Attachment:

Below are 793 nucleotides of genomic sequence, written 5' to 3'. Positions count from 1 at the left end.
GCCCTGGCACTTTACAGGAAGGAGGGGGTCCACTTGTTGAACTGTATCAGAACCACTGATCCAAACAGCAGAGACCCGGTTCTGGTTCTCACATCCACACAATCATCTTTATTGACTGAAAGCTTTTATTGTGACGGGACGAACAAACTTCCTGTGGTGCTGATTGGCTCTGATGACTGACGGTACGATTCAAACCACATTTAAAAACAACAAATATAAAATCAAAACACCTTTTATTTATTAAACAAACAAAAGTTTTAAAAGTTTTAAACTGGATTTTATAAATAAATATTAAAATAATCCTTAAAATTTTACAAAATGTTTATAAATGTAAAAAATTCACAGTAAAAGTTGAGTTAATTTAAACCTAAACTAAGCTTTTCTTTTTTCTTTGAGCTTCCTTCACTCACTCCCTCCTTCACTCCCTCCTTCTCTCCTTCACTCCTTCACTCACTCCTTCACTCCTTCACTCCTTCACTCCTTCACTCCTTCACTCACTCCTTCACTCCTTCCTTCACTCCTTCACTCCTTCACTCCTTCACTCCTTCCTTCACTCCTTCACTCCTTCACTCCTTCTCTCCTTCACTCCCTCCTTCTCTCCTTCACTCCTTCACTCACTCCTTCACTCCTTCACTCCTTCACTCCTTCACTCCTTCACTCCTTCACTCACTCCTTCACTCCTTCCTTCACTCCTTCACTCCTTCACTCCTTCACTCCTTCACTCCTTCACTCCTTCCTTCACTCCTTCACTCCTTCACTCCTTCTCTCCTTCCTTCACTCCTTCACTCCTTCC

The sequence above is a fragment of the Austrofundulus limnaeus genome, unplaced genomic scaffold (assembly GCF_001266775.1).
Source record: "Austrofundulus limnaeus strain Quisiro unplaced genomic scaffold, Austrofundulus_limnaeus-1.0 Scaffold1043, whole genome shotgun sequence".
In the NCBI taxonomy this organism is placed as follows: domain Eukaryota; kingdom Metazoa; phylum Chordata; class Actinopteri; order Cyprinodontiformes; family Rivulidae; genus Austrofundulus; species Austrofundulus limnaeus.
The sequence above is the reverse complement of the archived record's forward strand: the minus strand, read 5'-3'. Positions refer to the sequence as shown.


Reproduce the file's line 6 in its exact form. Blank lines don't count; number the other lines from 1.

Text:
The sequence above is the reverse complement of the archived record's forward strand: the minus strand, read 5'-3'. Positions refer to the sequence as shown.